Imagine if he admitted his plans to soften us up to change the date of Australia Day, take the monarch off the $5 note in readiness for the “inevitable” republic, put the unions back in charge by allowing industry-wide bargaining and strikes, and effectively ban all new fossil fuel developments via planning rules, despite the fact we still rely on coal and gas not just to keep the lights on but also to prop up our debt-laden budget?

How do you think voters would have reacted? Not too well would be my guess, even allowing for the fact that Scott Morrison was a massive drag on the Coalition’s vote.

No one should forget that Anthony Albanese is PM despite fewer than a third of Australians voting for Labor.

And Anthony Albanese should never forget that he doesn’t have a mandate for this radical remaking of Australia that he and his government now seems hellbent on pursuing.

Make no mistake: this is a government set on the cultural and economic reordering of our country.

Last week’s leftist manifesto, a 6000-word essay in The Monthly from Treasurer Jim Chalmers, is terrible economics but a good guide to where the government wants to take the country.

His call for markets to respond to “values”, rather than to price signals set by supply and demand, inevitably means more government interference in our economic freedom — on top of the taxes, regulations and subsidies that are already making it harder and harder for people to get ahead.

It shows the government’s determination to wage the class struggle as well as the culture wars that, pre-election, the PM was at pains to reassure us he’d left behind.

Paul Keating’s statement “when you change the government, you change the country” wasn’t just the self-evident point that governments make a difference and that different governments make different decisions. Rather, he was pointing to what Labor governments see as their mission: not to make the country work better but to reshape it in order to better reflect Labor’s values, not necessarily the values of our country.

Most Labor ministers, for example, are not just fixing policy problems in their portfolio, but instead determinedly stripping out any programs and laws from former governments as far back as Howard.

It’s ideology over good sense, as the decision to end the grog-bans in remote Indigenous communities (from Howard) and the cashless welfare card (from Abbott) show.

Last week, as well, we saw the Albanese government release plans to radically reshape the laws around shared parenting in the event of separation and divorce.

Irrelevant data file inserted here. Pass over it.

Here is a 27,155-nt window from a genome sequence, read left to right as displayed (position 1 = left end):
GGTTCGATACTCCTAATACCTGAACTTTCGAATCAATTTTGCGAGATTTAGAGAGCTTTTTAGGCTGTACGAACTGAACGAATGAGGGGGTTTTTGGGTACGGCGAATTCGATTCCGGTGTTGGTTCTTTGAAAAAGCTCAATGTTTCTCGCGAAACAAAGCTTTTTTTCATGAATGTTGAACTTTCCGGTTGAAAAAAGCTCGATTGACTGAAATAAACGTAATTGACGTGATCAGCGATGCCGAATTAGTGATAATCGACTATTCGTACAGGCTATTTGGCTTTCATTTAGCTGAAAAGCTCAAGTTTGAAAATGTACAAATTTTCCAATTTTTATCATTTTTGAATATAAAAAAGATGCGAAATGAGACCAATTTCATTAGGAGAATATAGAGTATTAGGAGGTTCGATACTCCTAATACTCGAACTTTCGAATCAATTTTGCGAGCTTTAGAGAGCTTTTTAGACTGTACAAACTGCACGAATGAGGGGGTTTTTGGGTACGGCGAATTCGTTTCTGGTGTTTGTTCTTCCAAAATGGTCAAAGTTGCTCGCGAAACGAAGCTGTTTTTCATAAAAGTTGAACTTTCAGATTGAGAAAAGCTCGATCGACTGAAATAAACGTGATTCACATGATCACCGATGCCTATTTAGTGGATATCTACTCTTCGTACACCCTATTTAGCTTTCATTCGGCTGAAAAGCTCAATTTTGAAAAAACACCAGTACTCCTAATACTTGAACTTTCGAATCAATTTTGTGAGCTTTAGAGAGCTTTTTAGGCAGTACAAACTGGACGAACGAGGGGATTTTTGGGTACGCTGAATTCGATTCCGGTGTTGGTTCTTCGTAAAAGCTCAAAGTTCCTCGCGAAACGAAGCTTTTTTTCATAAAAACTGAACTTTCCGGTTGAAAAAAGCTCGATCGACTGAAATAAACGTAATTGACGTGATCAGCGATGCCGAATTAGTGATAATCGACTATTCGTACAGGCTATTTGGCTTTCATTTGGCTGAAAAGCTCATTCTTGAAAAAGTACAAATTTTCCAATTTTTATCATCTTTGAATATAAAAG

Under the draft laws, the decade-long position that both Mum and Dad are important to the life of a child is up for grabs, and experts fear it’s a stealth move back to the days when divorced fathers saw their children on the weekends, if at all.

As a respected aboriginal man told me last weekend in Alice, a big part of their problem with young boys was the absence of strong male role models.

But here we are, contemplating the same madness on a national scale, when it’s the right of the child to know both parents that should be front and centre.

While Coalition governments are usually concerned about addressing practical problems like school standards, hospital waiting lists, and the red tape drowning small business (as examples), Labor governments tend to focus on social engineering, and increasingly identity politics.

Once you could oppose Labor policy on the grounds of cost or lack of effectiveness, but now opponents are made out to be moral pariahs — not just wrong, but bad.

Listen to how often the Prime Minister says that supporting Labor’s Indigenous Voice is just “good manners”, that it’s about “being on the right side of history”, even that the world will judge us harshly if it fails. Despite the fact that he is refusing to give voters any details, everything he says on this topic drips with moral judgment.

But that’s the modus operandi for the modern green-left; make others feel unworthy so they’re more inclined to give in, or to meet the left halfway as we’ve seen on issues of climate and energy policy as well as social change.

It’s why too many moderate Liberals end up quibbling about the detail rather than rejecting what’s wrong in principle because they aren’t brave enough to counter criticism at the next dinner party or on social media.

It’s why the Liberal Party base is peeling off to other players on the centre-right and won’t come back until the MPs they’ve elected grow a spine to reflect the values of those who put them there.

Meanwhile, as the Liberals try to sort out who they are and what they stand for, Labor and its allies are simply relentless.

To soften us up for the Voice, the Indigenous flag is flown everywhere alongside our one and only national flag, and no minister or bureaucrat opens their mouth without an acknowledgment that the country doesn’t belong to all of us, just to some of us.

To soften us up for a republic, axing the King from our bank notes is just the start.

You can be certain that if the Voice referendum fails, Labor will then try to do by legislation what the people have rejected as a way of letting us know that — under Labor — the government always gets its way.